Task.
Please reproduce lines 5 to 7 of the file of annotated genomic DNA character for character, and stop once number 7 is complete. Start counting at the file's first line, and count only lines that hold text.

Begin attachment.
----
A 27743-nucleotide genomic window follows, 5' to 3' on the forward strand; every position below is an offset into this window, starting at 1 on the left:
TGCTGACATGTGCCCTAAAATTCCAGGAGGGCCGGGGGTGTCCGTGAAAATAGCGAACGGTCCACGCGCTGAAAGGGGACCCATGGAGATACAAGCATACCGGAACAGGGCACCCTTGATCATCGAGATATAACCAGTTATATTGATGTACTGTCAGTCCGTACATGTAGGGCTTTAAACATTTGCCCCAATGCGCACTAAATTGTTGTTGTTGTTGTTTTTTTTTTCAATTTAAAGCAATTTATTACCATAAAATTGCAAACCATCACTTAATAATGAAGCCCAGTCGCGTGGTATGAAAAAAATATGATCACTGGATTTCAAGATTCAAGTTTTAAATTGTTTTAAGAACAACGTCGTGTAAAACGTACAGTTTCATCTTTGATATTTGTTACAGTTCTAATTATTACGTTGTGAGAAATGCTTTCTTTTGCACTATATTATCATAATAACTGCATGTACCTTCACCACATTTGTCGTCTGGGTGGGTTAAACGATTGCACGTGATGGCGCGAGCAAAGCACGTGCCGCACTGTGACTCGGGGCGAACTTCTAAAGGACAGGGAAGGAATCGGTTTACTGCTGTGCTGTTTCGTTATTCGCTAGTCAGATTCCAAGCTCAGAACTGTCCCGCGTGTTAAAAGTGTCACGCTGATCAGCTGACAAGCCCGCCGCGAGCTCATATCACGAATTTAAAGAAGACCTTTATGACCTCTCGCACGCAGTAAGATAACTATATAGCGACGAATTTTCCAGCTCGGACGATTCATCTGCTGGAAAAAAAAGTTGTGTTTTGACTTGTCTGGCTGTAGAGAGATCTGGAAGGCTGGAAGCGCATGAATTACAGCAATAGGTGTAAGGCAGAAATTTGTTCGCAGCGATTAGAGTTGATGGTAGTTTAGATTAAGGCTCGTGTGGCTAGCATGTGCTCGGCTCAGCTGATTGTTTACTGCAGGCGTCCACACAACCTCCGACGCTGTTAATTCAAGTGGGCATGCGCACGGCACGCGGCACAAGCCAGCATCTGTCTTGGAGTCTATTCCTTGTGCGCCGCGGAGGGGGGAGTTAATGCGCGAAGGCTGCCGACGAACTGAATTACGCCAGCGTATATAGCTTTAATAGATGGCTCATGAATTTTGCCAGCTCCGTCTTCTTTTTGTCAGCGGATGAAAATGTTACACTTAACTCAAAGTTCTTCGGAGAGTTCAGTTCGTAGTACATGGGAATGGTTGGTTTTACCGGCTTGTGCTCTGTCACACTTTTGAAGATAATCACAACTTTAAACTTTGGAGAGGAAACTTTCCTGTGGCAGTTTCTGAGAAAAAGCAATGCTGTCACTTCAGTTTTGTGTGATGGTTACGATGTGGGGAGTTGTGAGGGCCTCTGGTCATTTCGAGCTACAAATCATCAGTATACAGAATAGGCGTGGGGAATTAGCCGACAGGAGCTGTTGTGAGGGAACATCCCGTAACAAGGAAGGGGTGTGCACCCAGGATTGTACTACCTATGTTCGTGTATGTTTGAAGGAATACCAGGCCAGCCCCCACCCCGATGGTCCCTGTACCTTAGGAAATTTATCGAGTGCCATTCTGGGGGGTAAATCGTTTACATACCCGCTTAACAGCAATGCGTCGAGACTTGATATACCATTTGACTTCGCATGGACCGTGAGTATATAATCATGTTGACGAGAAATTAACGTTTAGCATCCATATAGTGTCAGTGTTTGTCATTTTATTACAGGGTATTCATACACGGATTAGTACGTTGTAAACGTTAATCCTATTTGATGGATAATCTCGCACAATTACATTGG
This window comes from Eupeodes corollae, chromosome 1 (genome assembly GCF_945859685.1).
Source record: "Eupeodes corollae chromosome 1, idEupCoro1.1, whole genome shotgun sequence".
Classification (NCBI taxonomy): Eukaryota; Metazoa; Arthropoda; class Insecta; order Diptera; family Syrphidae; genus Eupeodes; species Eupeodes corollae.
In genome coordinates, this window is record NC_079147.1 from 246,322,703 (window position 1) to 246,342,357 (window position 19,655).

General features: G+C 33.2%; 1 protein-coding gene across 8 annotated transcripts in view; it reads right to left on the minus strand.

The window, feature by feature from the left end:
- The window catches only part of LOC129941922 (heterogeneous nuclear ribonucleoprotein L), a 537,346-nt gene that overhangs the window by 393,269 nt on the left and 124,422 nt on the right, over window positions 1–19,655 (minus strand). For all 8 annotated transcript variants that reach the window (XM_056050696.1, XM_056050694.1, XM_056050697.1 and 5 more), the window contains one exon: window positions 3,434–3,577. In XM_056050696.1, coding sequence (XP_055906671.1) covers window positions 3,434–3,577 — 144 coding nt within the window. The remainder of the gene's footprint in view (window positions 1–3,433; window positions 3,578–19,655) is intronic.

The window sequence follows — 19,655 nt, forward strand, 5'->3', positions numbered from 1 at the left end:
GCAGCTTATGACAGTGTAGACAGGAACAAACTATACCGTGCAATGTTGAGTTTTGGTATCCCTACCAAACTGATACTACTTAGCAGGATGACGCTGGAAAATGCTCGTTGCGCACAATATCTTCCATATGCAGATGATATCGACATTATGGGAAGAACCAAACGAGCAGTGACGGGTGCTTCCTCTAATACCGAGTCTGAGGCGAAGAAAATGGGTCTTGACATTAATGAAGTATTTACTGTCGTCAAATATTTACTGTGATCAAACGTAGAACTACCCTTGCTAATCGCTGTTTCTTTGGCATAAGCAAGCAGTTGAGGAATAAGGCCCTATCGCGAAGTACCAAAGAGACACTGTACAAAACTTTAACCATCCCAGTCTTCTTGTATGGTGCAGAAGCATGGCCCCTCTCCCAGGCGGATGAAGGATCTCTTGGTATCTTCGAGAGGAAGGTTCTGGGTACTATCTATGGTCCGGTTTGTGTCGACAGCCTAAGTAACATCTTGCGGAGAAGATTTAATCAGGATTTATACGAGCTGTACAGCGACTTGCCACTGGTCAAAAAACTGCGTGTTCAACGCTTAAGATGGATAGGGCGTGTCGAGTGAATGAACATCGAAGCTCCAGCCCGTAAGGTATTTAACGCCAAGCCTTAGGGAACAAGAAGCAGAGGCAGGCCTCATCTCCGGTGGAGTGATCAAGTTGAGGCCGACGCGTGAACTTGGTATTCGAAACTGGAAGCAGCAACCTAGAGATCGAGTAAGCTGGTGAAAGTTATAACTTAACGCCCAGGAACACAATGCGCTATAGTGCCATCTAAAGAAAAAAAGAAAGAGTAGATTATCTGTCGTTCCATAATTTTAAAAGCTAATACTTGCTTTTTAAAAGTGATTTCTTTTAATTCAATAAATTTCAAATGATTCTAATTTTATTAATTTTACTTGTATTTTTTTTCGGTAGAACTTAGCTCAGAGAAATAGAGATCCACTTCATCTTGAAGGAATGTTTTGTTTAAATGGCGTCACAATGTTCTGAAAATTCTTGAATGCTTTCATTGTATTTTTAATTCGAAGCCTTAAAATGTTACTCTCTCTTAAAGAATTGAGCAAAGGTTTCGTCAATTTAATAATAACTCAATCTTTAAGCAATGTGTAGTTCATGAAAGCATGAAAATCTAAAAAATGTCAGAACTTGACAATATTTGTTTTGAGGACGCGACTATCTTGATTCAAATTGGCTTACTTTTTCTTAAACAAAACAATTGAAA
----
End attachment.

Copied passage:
Classification (NCBI taxonomy): Eukaryota; Metazoa; Arthropoda; class Insecta; order Diptera; family Syrphidae; genus Eupeodes; species Eupeodes corollae.
In genome coordinates, this window is record NC_079147.1 from 246,322,703 (window position 1) to 246,342,357 (window position 19,655).

General features: G+C 33.2%; 1 protein-coding gene across 8 annotated transcripts in view; it reads right to left on the minus strand.